Hong Kong-based French artist Daphné Mandel’s first solo exhibition with the gallery sees her continuing exploration of Hong Kong’s man-made urban landscapes juxtaposed against a backdrop of lush tropical greenery. The close-knit cohabitation of edifices and foliage, and the natural versus the artificial, provide the starting point for her representations of a city both real and fantastic. The Hong Kong of her imagination is familiar yet surreal, ultimately rendered as an exquisite city of the artist’s imagination. “Hong Kong, for me, is a city of densely packed contrasts, by virtue of its compact urban fabric that coexists and intersects with its lush and abundant natural environment,” says Mandel. “Organic City presents a series of works that transpose this paradox in my own visual language: a city, simultaneously man-made and ‘organic’ as living, breathing matter – alive and natural.”
HAUSER & WIRTH
Lorna Simpson (June 16–September 30)
Calling all graphic designers and photo-collage enthusiasts: Brooklyn-based African-American photographer and multimedia artist Lorna Simpson’s first solo exhibition in Greater China will highlight some of her work over the last 30 years, which has explored the nature of representation, identity, gender, race and history, while expanding her practice to encompass various media including film and video, painting, drawing and sculpture. In 1990, Simpson became the first African-American woman to exhibit at the Venice Biennale and the first to have a solo exhibition at New York’s Museum of Modern Art with Projects 23. This exhibition with Hauser & Wirth, which began representing the artist in 2018, features work from her Special Characters series, a selection of her photographic collages and some new painted works.
KARIN WEBER GALLERY
Bosco Law: I Am Fine (until June 22)
The title of the first solo exhibition by emerging Hong Kong ink talent Bosco Law references a popular Chinese greeting that translates to “How are you?” In fact, these are the first words most people learn to speak as babies or when one learns a foreign language such as English. Law believes that as one grows older, the response to this question has become almost instinctive and predictable. “I am fine” is now a standard response, irrespective of a person’s real state of mind, masking our true self to conform to societal norms and expectations. For Law, it’s important that prior to parroting “I am fine”, we contemplate the emotions we’re struggling with and burying deep into our subconscious. This self-examination aims to help us arrive at a response that’s more nuanced and, hence, genuine. Works displayed in this show try to reveal the conflict between the appearance on the surface and the reality beneath. Law’s ink paintings are distinguished by his intricate, slowly dotted, near-pointillist style.
Spotlight on Michael Wolf (until July 25)
To celebrate its first location in Asia, Flowers Gallery has opened in Sheung Wan with a showcase of works by the late German photographer Michael Wolf (1954–2019), who lived and worked in Hong Kong. This inaugural exhibition showcases work of his extensive investigation into the lives of ordinary Hongkongers. Wolf devoted his career to exploring the complexity of life in mega-cities, focusing in particular on the dense urban environment of Hong Kong. The exhibition presents examples of iconic works, including the internationally renowned series Architecture of Density, presenting an abstracted view of Hong Kong’s seemingly endless residential and industrial facades. Alongside the large-scale photographs will be works from Informal Solutions, a series of photographic typologies and vernacular sculptures that show an intimate perspective of the city from within its hidden network of back alleys, as well as Cheung Chau Sunrises, Wolf’s final project before his death in 2019.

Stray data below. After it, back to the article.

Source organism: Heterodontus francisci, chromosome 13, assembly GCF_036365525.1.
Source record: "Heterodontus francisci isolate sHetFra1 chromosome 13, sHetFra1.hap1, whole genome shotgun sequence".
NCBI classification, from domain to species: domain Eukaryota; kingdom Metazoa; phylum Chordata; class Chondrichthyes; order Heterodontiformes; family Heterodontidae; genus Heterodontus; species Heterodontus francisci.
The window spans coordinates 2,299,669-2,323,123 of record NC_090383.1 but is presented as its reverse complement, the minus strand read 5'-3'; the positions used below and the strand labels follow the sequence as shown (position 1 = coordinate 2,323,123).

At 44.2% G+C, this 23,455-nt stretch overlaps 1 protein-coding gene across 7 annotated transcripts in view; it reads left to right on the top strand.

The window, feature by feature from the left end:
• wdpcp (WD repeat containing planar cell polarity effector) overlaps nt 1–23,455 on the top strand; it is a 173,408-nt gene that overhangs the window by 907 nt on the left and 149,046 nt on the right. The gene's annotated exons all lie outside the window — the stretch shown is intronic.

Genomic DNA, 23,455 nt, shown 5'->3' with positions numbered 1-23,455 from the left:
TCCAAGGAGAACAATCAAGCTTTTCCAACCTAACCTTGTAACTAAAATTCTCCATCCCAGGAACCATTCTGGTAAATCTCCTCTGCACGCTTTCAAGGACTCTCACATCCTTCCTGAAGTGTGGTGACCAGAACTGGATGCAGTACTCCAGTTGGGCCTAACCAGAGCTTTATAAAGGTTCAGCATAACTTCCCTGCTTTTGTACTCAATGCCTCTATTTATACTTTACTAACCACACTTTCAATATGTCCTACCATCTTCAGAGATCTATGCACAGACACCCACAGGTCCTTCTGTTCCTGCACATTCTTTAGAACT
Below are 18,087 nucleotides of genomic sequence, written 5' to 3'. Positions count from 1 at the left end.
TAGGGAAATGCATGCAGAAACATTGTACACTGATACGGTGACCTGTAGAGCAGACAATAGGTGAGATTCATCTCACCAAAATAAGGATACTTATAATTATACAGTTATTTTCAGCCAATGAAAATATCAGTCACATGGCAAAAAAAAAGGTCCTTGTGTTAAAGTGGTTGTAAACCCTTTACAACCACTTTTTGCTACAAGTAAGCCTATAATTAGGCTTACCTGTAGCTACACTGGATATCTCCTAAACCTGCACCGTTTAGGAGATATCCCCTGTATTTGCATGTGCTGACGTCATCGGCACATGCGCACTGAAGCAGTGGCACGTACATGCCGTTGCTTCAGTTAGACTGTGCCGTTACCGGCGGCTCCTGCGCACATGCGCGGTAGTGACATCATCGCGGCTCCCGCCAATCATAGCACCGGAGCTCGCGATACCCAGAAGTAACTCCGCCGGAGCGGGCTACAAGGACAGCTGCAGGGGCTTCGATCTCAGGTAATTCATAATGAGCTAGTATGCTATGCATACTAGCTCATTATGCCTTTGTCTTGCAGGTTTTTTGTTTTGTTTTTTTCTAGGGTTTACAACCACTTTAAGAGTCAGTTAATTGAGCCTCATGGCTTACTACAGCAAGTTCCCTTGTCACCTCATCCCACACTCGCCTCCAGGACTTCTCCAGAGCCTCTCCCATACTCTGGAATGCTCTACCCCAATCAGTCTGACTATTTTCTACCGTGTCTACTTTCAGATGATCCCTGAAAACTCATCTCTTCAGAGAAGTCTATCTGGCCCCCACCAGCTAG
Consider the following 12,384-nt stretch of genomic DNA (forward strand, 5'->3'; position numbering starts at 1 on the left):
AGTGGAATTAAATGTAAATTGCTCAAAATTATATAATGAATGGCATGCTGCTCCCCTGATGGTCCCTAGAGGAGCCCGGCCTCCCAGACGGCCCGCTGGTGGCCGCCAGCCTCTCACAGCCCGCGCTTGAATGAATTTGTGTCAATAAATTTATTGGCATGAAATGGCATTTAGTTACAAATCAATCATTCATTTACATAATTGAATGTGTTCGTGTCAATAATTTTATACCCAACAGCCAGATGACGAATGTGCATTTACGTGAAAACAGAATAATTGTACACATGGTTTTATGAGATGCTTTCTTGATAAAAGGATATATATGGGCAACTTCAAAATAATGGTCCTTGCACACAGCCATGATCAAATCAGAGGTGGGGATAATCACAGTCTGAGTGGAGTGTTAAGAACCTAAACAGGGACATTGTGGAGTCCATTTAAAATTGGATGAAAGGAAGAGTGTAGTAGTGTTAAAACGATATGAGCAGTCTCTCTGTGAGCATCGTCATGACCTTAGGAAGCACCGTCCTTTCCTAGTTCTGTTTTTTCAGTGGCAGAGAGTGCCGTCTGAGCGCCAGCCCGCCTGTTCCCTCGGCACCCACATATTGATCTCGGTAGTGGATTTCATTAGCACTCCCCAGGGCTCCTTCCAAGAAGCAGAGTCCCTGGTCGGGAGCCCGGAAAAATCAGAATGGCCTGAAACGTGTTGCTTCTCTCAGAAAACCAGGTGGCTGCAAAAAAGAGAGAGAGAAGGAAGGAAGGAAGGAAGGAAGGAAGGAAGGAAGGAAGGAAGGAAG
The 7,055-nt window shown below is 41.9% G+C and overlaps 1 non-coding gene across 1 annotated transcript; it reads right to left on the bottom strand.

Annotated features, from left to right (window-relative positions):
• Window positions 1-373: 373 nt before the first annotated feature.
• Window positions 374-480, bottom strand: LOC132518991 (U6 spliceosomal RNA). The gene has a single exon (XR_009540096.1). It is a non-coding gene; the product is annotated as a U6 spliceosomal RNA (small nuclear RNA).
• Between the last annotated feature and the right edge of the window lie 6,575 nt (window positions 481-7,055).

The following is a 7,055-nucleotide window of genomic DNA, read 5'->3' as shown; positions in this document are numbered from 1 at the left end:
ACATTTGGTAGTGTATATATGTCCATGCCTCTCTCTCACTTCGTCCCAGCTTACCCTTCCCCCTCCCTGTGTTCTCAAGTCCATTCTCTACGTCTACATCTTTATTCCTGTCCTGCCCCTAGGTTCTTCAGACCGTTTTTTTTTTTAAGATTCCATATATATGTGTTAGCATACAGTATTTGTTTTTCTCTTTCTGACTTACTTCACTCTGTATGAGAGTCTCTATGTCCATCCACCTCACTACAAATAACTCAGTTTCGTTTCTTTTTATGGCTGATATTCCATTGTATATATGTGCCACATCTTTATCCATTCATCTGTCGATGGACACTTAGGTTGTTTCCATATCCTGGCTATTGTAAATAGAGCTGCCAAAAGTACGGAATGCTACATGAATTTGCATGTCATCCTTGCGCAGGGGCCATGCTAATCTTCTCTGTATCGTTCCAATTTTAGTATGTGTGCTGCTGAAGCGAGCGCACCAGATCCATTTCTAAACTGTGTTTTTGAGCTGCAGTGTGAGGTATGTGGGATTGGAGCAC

Next Act: Contemporary Art from Hong Kong (until September 27)
This show features research-based works by ten local artists who respond to the shared history and collective memories of Hong Kong. One of those is Samson Young, recent recipient of the inaugural Sigg Prize. Throughout the creative process, each artist focused on different research methodologies as a starting point. This process has culminated in a collection of exciting works that are visually impactful, interactive and performative. Visitors are encouraged to open their senses and imagination when viewing the works by delving into the past to form new perspectives, savour the present and contemplate what the future holds. Pivoting away from the conventional perception that art is a sensual form of truth, the final works make the creation of art a journey of critical thinking.
Unscheduled (June 17–27)
The Hong Kong Art Gallery Association launches a showcase of 12 Hong Kong galleries at Tai Kwun. It’s a response to the unprecedented times following the cancellation of March’s Art Week – most notably, the city’s banner event, Art Basel in Hong Kong. Neither a traditional art fair nor a museum exhibition, Unscheduled will focus on modern and contemporary art from a mix of young and established artists with a connection to Asia, and specifically highlight creativity emerging from the continent. Local curator Ying Kwok and artist Sara Wong are part of the selection committee for the show. “An exhibition comprising solely of solo presentations has rarely been seen in Hong Kong, and presented us with an opportunity to create a unique and impactful experience for the visitor,” they say.
Images provided to China Daily